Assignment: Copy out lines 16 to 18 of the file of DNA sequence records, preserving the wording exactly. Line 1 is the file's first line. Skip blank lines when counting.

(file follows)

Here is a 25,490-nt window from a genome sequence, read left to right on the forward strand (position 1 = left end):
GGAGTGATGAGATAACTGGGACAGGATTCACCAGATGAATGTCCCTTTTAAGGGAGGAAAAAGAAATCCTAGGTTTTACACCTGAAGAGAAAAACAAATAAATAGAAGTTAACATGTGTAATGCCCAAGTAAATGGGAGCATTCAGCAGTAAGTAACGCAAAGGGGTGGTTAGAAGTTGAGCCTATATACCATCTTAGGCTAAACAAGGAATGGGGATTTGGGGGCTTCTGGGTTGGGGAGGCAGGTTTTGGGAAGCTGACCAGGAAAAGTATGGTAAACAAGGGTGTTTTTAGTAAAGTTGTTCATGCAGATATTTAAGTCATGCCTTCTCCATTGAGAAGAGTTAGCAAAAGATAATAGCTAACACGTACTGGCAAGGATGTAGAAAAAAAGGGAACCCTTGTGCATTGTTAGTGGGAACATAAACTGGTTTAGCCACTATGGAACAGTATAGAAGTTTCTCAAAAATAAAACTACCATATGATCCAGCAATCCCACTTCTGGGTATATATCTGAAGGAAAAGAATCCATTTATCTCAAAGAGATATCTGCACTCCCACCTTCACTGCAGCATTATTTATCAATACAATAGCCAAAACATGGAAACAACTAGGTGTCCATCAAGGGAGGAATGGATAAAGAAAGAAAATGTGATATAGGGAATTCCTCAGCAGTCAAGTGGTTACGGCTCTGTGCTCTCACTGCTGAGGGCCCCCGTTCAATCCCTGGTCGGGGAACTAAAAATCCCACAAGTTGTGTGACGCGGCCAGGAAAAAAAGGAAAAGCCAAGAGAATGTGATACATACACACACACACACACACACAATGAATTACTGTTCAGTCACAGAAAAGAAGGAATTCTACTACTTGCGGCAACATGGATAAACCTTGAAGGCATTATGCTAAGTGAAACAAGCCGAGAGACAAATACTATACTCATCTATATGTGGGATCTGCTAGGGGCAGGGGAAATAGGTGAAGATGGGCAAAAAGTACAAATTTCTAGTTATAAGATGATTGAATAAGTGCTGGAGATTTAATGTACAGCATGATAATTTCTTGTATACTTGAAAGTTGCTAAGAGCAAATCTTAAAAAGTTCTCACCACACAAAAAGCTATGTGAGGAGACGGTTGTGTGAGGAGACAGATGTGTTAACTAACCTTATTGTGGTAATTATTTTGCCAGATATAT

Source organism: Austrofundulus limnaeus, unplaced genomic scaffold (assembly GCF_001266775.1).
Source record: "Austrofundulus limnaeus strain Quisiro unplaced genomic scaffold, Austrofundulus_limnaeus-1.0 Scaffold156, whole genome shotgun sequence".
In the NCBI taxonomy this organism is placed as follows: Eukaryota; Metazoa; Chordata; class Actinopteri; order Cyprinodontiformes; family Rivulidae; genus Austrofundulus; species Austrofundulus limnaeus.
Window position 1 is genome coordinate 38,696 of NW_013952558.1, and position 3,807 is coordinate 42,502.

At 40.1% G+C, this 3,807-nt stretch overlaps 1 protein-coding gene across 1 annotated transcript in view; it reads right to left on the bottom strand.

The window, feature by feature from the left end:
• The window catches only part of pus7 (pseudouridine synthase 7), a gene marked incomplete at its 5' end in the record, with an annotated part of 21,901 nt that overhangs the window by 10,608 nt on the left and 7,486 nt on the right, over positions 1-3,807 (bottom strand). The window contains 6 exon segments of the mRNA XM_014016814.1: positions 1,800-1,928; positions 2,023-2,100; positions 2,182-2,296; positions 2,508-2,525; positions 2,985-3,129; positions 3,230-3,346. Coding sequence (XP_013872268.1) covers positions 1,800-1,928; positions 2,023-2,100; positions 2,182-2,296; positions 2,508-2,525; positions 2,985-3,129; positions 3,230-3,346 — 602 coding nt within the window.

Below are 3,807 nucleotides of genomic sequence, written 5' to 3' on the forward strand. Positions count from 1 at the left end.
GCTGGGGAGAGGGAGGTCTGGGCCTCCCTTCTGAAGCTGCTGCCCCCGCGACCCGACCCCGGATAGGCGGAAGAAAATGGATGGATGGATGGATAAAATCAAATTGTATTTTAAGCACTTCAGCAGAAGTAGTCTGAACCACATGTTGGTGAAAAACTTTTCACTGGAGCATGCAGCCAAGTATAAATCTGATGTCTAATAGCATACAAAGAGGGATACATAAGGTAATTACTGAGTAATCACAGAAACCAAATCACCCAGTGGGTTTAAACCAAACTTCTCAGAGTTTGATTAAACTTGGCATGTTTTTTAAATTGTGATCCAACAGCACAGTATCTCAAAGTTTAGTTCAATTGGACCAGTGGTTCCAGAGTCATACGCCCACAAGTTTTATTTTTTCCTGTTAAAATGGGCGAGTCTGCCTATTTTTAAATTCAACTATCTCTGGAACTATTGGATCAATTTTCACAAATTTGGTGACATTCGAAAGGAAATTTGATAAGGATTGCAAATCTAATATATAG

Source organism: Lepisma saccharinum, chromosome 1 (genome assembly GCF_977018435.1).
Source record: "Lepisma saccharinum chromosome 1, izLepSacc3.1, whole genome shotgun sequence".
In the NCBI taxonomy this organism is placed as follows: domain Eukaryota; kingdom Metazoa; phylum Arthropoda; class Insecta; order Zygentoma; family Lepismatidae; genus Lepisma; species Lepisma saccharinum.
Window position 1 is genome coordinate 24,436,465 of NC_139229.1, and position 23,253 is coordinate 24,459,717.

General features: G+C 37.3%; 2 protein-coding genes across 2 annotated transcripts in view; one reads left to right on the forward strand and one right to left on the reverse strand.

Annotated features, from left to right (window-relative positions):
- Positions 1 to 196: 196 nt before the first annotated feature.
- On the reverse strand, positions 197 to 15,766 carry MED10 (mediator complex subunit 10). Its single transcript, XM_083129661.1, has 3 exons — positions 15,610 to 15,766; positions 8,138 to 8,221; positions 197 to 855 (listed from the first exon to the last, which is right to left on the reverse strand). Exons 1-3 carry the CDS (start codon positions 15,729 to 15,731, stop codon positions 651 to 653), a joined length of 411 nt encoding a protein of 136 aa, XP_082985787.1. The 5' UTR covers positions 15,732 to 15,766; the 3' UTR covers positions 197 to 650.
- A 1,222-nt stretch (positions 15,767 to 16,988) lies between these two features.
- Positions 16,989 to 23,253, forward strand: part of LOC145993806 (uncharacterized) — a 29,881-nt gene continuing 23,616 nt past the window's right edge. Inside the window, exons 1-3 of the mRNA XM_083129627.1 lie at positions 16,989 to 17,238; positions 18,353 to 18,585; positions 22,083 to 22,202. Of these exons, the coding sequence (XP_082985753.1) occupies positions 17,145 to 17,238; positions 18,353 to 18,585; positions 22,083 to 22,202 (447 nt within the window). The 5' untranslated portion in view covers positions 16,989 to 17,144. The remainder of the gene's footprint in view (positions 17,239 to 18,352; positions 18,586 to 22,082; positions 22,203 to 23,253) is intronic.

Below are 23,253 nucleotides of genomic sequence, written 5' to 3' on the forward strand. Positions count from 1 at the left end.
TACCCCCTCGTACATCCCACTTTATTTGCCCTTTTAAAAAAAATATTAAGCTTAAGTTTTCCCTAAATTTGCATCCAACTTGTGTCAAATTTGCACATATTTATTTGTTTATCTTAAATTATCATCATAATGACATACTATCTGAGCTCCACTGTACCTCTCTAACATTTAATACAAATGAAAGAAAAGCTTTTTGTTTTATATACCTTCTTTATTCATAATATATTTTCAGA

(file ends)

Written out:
General features: G+C 37.3%; 2 protein-coding genes across 2 annotated transcripts in view; one reads left to right on the forward strand and one right to left on the reverse strand.

Annotated features, from left to right (window-relative positions):
- Positions 1 to 196: 196 nt before the first annotated feature.